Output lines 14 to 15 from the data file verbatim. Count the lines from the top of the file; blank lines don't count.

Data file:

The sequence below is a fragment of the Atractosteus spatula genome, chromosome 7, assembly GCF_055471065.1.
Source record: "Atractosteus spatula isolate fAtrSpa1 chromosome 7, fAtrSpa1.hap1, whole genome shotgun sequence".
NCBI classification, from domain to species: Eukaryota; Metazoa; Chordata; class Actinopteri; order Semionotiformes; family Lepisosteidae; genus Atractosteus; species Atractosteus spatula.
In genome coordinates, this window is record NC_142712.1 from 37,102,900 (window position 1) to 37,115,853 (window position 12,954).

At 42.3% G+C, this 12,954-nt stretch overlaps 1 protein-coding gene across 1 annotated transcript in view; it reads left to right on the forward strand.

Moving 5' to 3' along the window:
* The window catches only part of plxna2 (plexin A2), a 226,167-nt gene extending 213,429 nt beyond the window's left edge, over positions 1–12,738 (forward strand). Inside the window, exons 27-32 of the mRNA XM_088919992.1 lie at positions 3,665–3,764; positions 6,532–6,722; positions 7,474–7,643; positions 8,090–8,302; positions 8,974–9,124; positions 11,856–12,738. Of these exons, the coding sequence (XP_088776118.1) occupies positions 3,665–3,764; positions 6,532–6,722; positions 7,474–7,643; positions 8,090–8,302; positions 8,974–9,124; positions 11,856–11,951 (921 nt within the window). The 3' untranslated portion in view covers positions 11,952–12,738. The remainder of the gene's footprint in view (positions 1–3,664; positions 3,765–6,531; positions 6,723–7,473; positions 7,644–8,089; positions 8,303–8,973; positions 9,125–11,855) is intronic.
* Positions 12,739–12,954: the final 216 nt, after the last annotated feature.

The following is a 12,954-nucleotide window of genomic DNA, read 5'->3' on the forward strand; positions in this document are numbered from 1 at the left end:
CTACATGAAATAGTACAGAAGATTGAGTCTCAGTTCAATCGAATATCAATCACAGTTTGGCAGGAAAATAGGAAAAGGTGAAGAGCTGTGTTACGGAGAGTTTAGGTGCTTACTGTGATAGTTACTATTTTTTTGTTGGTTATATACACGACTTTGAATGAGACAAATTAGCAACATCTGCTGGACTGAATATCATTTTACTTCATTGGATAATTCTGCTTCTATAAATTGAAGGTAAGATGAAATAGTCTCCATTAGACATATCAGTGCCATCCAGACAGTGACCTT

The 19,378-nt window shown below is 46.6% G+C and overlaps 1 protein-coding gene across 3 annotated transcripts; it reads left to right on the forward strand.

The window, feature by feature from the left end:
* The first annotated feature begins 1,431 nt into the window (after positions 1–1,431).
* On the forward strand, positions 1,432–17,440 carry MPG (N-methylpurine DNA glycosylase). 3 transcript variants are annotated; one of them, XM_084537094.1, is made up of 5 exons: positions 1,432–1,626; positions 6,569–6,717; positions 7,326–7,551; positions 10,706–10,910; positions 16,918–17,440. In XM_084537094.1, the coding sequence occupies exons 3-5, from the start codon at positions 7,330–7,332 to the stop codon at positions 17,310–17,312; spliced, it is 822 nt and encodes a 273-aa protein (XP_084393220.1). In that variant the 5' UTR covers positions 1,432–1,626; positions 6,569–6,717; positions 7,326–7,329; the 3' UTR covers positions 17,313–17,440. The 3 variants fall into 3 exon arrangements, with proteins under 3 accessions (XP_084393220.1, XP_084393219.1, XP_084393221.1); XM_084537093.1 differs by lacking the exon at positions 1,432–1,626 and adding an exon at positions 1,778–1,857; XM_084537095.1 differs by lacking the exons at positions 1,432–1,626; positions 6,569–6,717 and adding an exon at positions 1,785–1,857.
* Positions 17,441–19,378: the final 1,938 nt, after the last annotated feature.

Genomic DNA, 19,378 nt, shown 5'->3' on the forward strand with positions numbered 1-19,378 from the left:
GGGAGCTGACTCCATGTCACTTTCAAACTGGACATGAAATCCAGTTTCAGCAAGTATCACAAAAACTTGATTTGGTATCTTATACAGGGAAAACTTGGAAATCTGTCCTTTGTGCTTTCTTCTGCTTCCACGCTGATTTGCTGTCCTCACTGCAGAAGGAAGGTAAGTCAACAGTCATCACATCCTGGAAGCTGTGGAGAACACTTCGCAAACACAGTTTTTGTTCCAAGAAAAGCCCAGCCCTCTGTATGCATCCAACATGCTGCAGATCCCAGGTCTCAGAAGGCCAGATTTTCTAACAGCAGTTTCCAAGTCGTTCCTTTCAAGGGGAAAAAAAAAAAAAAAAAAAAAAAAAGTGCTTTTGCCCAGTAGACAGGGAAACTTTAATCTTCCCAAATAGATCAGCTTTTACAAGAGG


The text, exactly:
* On the forward strand, positions 1,432–17,440 carry MPG (N-methylpurine DNA glycosylase). 3 transcript variants are annotated; one of them, XM_084537094.1, is made up of 5 exons: positions 1,432–1,626; positions 6,569–6,717; positions 7,326–7,551; positions 10,706–10,910; positions 16,918–17,440. In XM_084537094.1, the coding sequence occupies exons 3-5, from the start codon at positions 7,330–7,332 to the stop codon at positions 17,310–17,312; spliced, it is 822 nt and encodes a 273-aa protein (XP_084393220.1). In that variant the 5' UTR covers positions 1,432–1,626; positions 6,569–6,717; positions 7,326–7,329; the 3' UTR covers positions 17,313–17,440. The 3 variants fall into 3 exon arrangements, with proteins under 3 accessions (XP_084393220.1, XP_084393219.1, XP_084393221.1); XM_084537093.1 differs by lacking the exon at positions 1,432–1,626 and adding an exon at positions 1,778–1,857; XM_084537095.1 differs by lacking the exons at positions 1,432–1,626; positions 6,569–6,717 and adding an exon at positions 1,785–1,857.
* Positions 17,441–19,378: the final 1,938 nt, after the last annotated feature.